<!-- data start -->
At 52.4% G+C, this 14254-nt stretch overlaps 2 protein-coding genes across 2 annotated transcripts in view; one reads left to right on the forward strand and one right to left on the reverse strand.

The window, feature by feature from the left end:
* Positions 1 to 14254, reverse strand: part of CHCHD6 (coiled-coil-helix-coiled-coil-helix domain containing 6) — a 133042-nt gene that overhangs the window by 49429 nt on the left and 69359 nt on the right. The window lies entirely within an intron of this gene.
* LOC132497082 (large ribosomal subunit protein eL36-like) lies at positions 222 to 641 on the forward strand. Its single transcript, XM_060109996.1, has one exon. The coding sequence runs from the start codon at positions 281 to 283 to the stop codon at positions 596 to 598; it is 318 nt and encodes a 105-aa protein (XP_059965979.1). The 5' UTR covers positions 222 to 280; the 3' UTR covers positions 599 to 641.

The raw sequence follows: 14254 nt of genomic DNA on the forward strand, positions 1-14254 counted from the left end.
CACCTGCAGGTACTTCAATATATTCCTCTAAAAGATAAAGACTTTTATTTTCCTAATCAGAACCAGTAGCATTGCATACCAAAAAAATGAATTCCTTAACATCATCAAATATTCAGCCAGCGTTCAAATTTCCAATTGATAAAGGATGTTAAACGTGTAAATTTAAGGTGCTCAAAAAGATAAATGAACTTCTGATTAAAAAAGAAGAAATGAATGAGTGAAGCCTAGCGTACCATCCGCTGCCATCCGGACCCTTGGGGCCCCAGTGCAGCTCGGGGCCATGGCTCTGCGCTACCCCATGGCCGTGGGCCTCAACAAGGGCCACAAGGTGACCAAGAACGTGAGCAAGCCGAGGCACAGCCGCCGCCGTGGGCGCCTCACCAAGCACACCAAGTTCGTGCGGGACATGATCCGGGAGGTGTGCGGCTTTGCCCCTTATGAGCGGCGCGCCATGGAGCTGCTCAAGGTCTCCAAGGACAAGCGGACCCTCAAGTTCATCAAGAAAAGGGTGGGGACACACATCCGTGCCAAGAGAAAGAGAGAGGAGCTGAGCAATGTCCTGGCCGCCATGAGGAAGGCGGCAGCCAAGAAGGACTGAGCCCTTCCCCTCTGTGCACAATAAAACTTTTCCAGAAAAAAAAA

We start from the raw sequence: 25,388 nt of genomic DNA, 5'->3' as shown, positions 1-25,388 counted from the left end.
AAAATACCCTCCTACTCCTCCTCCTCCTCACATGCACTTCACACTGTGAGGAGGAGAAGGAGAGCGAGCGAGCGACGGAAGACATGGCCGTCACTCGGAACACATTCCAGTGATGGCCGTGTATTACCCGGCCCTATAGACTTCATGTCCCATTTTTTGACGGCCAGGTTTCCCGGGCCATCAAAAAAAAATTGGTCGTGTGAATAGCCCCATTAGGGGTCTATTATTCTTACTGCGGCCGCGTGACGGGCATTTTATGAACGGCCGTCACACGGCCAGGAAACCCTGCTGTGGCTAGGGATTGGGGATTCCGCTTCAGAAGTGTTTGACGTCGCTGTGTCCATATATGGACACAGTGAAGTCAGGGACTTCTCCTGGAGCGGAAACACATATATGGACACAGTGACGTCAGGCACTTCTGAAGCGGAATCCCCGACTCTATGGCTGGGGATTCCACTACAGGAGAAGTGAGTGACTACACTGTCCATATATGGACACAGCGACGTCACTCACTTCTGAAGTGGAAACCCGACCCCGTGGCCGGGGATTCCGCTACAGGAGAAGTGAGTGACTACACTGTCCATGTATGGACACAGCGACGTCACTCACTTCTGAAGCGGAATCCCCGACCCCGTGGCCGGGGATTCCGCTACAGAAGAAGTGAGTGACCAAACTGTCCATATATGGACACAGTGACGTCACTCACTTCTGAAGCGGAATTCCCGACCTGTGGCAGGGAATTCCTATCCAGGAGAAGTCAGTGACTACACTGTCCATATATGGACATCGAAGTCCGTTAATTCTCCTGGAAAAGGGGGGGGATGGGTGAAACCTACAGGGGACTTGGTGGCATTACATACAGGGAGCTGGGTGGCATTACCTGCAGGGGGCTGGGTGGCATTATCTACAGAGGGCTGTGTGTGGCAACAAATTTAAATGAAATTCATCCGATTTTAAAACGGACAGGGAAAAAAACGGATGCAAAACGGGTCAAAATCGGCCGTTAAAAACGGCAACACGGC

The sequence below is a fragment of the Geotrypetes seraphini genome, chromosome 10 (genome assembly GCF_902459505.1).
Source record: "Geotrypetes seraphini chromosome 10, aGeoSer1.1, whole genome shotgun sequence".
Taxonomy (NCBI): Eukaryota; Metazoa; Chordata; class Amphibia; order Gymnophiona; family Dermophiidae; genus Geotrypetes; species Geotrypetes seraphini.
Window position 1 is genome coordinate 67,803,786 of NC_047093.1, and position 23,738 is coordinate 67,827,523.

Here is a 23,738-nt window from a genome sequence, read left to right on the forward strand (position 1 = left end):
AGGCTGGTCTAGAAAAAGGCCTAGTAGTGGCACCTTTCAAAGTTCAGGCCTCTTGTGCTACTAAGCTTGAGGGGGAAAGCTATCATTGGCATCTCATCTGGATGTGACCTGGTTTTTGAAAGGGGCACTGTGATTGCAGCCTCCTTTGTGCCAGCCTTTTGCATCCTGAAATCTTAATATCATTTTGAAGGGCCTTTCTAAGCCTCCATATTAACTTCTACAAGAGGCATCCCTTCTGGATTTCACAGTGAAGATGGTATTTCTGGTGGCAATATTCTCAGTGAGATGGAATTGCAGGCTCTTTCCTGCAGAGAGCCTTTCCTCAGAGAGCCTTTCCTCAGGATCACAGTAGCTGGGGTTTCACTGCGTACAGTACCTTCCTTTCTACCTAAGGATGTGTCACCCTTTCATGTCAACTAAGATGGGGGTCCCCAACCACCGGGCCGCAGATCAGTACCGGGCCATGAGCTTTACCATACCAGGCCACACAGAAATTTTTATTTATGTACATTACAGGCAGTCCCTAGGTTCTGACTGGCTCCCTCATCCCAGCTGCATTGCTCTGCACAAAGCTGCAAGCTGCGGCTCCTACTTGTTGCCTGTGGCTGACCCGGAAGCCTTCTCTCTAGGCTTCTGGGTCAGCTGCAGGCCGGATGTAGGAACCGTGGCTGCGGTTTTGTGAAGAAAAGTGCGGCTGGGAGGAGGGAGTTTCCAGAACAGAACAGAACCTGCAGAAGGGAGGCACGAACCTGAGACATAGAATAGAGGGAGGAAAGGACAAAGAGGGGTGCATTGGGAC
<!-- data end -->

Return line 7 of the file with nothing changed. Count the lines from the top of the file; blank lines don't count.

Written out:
We start from the raw sequence: 25,388 nt of genomic DNA, 5'->3' as shown, positions 1-25,388 counted from the left end.